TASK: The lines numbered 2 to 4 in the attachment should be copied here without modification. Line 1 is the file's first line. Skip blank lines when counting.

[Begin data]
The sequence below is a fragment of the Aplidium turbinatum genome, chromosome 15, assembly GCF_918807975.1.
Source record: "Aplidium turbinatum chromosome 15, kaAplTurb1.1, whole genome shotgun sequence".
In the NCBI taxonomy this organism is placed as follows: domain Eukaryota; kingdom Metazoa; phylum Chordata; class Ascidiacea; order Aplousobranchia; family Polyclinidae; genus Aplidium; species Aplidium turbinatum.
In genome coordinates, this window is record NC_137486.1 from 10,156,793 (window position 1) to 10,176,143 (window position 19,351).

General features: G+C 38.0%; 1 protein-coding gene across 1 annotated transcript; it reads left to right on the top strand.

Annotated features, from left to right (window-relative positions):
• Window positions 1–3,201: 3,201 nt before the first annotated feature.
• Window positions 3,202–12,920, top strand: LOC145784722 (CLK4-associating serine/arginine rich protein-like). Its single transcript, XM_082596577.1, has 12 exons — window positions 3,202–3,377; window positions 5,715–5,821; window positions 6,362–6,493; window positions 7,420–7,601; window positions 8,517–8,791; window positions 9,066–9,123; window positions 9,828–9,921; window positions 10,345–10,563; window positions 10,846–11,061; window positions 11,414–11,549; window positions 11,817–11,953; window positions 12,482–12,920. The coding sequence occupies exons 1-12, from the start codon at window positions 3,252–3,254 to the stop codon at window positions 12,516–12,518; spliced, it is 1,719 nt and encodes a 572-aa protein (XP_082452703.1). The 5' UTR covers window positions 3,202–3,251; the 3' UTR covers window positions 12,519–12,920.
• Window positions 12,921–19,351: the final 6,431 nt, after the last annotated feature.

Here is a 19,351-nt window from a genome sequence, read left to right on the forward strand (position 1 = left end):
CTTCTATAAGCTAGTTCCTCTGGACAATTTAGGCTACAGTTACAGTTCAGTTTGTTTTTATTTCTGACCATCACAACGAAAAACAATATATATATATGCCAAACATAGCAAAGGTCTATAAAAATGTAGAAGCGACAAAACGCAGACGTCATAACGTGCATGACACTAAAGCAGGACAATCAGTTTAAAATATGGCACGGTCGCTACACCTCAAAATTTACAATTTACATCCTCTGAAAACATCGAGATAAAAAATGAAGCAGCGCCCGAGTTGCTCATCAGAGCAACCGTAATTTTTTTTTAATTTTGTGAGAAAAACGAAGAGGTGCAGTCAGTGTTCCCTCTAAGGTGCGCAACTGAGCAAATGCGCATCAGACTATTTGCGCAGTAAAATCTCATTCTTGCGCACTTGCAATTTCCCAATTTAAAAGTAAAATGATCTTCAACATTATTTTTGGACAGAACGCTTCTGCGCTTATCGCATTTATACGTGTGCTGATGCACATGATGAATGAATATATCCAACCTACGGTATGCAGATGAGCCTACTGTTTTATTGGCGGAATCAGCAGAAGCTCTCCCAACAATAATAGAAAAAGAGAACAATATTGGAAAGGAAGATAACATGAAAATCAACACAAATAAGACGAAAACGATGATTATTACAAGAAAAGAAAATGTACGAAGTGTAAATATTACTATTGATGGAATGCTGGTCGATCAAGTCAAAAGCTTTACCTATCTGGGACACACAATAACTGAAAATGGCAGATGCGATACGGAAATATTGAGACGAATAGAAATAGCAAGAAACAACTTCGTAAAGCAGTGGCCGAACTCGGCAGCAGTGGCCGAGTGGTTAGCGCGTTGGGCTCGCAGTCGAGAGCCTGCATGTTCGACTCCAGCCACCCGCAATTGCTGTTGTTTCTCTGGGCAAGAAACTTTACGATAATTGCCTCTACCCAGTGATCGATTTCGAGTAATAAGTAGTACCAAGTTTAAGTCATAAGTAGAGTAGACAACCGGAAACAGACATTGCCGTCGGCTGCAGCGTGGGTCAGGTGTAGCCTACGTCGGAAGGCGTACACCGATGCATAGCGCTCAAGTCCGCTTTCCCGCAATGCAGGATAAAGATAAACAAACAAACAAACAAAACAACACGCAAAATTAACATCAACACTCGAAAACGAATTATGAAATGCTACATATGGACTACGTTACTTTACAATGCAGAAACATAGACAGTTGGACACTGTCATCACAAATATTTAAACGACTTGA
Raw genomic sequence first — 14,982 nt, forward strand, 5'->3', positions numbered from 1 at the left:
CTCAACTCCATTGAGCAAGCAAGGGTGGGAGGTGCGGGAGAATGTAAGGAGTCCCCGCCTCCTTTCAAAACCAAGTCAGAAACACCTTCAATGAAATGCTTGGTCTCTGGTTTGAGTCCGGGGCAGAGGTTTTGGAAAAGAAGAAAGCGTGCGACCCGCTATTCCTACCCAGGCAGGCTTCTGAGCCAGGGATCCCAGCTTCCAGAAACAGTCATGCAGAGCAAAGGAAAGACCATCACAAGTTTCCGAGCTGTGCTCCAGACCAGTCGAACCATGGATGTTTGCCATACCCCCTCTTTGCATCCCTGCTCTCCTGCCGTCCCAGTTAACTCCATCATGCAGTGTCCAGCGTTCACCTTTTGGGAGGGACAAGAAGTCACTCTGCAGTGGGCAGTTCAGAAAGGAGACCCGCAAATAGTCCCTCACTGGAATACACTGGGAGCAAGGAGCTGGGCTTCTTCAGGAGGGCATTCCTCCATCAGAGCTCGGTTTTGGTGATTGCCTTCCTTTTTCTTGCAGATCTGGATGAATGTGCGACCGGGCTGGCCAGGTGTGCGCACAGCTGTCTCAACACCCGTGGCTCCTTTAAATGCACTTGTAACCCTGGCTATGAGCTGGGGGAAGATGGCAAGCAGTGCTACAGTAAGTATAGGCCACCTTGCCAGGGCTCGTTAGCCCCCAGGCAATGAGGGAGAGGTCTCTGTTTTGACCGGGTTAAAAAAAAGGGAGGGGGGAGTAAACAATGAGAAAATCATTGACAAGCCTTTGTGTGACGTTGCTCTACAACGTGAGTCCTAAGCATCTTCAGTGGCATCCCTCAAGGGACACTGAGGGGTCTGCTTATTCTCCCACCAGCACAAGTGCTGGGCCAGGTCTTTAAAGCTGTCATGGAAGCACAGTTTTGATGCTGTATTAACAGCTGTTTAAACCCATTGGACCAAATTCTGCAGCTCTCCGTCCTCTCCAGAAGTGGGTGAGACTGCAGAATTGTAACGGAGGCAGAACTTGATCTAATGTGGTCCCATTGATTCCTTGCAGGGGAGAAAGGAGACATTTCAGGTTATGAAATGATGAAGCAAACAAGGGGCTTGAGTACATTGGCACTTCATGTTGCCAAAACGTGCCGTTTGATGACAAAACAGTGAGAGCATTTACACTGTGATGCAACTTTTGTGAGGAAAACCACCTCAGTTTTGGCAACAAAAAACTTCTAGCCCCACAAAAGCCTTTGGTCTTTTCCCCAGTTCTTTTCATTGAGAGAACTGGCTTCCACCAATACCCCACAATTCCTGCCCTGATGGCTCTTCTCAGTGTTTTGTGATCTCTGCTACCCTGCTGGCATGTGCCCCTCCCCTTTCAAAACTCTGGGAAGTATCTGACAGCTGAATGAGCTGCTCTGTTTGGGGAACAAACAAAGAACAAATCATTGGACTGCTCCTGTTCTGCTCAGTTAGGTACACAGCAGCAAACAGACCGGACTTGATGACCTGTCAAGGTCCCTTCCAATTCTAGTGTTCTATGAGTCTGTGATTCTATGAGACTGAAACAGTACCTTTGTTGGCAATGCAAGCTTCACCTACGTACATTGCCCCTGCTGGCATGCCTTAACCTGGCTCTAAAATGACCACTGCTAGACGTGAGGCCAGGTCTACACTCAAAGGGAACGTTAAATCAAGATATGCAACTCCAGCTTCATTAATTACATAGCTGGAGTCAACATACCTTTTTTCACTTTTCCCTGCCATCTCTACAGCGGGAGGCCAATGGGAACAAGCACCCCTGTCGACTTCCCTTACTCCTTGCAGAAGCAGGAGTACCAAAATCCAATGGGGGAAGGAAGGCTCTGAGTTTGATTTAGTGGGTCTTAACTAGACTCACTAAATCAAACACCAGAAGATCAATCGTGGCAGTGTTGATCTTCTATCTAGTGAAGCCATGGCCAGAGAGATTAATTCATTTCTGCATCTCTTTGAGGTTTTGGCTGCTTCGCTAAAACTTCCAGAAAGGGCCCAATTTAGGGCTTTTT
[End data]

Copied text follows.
Source record: "Aplidium turbinatum chromosome 15, kaAplTurb1.1, whole genome shotgun sequence".
In the NCBI taxonomy this organism is placed as follows: domain Eukaryota; kingdom Metazoa; phylum Chordata; class Ascidiacea; order Aplousobranchia; family Polyclinidae; genus Aplidium; species Aplidium turbinatum.
In genome coordinates, this window is record NC_137486.1 from 10,156,793 (window position 1) to 10,176,143 (window position 19,351).